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Students React to Latest Travel Ban

© AP
© AP
The international-student community remained unconvinced about unrestricted travel as President Trump’s revised executive order on immigrant travel was announced Monday.

The new order makes two changes relevant to international students. It removes Iraq from the travel ban, leaving six countries on the list -- Iran, Syria, Yemen, Sudan, Somalia, and Libya -- from entering the United States.

And it removes green card holders, or non-citizen permanent residents, from the ban, allowing them to travel without restriction in and out of the U.S.

"The new order signed today ... [applies] only to foreign nationals outside the United States who do not have a valid visa," said Department of Homeland Security (DHS) Secretary John Kelly. "It is important to note that nothing in this executive order effects current lawful permanent residents or persons with current authorization to enter our country."

"If you have a current valid visa to travel, we welcome you," Kelly wrote in a release from DHS.

After the first travel ban was issued on January 27, numerous students were stopped, detained or rejected at the border. While there are more than a million international students in the U.S., a number that has nearly doubled in the past decade, about 15,000 international students are affected by the travel ban.

Of those, 12,000 come from Iran, which is among the six countries that continues to be affected by the travel ban.

"As an Iranian, this order is going to cause many serious problems since I am also seeking a postdoctoral position here in U.S. and have already found a position in one of the best universities in my field," said a Fulbright fellow at University of California-Davis.

"So now I have to choose from staying in U.S. like a prisoner and pursuing my research, or going back to visit my family. And then there is no guarantee to have a chance to come back and finish my studies," the student wrote in an email. "The situation is completely unsure and all Iranian students are in doubt and under stress."

Peter Asaad, an immigration attorney and partner at Quarles and Brady in Washington, advised that "although the Executive Order purportedly will not automatically invalidate current unexpired visas, individuals from the six countries should be advised to refrain from exiting the U.S. when possible."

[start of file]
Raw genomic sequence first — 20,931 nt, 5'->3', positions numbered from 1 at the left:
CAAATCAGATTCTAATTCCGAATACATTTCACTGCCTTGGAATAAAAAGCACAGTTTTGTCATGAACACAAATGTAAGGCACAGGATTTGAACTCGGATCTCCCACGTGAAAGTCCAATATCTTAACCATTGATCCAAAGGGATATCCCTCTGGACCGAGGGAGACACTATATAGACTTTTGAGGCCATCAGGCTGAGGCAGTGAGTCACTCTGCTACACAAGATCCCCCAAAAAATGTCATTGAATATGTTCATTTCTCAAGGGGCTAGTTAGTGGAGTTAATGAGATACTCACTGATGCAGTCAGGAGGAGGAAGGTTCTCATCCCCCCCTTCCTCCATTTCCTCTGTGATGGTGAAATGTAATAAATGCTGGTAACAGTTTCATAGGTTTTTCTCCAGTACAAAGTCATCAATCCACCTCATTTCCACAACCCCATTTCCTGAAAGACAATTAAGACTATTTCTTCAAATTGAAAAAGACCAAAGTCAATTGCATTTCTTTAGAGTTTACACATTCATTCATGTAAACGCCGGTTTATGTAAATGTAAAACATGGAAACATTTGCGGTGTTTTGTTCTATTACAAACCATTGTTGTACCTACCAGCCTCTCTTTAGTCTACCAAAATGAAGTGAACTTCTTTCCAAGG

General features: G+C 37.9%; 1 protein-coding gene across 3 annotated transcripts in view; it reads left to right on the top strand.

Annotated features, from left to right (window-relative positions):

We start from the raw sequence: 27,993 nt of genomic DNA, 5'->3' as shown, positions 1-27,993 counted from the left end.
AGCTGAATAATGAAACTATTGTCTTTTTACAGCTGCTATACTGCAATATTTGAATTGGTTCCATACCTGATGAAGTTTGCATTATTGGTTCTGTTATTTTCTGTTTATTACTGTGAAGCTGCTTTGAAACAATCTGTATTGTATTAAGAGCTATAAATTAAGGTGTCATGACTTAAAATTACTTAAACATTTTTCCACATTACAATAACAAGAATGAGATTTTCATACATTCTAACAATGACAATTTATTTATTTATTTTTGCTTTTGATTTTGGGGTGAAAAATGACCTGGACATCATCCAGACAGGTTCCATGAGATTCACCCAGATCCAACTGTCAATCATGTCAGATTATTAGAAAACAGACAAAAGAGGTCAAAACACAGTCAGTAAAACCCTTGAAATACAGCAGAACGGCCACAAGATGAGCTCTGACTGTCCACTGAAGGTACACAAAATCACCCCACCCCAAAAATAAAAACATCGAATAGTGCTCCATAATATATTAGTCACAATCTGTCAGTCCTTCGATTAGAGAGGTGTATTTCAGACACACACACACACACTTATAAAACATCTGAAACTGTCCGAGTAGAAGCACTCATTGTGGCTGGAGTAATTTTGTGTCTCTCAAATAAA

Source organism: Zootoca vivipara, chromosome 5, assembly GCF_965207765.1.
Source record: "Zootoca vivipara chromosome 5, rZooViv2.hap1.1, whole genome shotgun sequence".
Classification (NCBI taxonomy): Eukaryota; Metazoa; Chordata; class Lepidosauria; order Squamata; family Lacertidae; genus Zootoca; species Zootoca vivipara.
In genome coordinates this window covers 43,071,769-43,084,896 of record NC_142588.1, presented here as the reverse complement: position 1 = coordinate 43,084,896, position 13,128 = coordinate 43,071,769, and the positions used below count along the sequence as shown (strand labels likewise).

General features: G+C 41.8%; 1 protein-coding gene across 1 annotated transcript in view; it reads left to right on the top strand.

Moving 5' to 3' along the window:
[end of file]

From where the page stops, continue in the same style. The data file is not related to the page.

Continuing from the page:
"And those outside the U.S. should seek to enter as soon as possible until there is greater clarity," he said.

Notable universities have pushed back and announced that they will protect and assist their international students in freely traveling and continuing their academics.

“Regardless whether current and pending executive actions affect access to the U.S. for anyone from designated countries, [State University of New York at] Buffalo is a welcoming campus for students, faculty and visitors from across the globe, and is committed to remaining so,” President Satish K. Tripathi stated.

Eight universities filed papers in support of a federal lawsuit against the first travel ban on February 3. They included Boston College, Boston University, Brandeis University, Harvard College, Massachusetts Institute of Technology, Northeastern University, Tufts College and Worcester Polytechnic Institute.

Following that, 17 universities filed legal papers February 13 against the first ban , calling it “serious and chilling” to international education. They included Brown, Columbia, Harvard, John Hopkins, Massachusetts Institute of Technology, Princeton, Stanford, Vanderbilt and Yale.

"The new travel ban will surely get litigated," said Asaad. "The court will look at whether there is a rational basis for the travel ban which may again stop the president's action under the same rationale as the Washington District Court's nationwide ban."

Students took to social media to air their opinions.

"There have been more deaths from vending machines falling over than from the nationals of 6 muslim-majority countries," tweeted Ali Nasar, a student at the University of Texas-Dallas, in response to the latest executive order. He included a graphic showing more deaths by vending machine than terrorists in the U.S.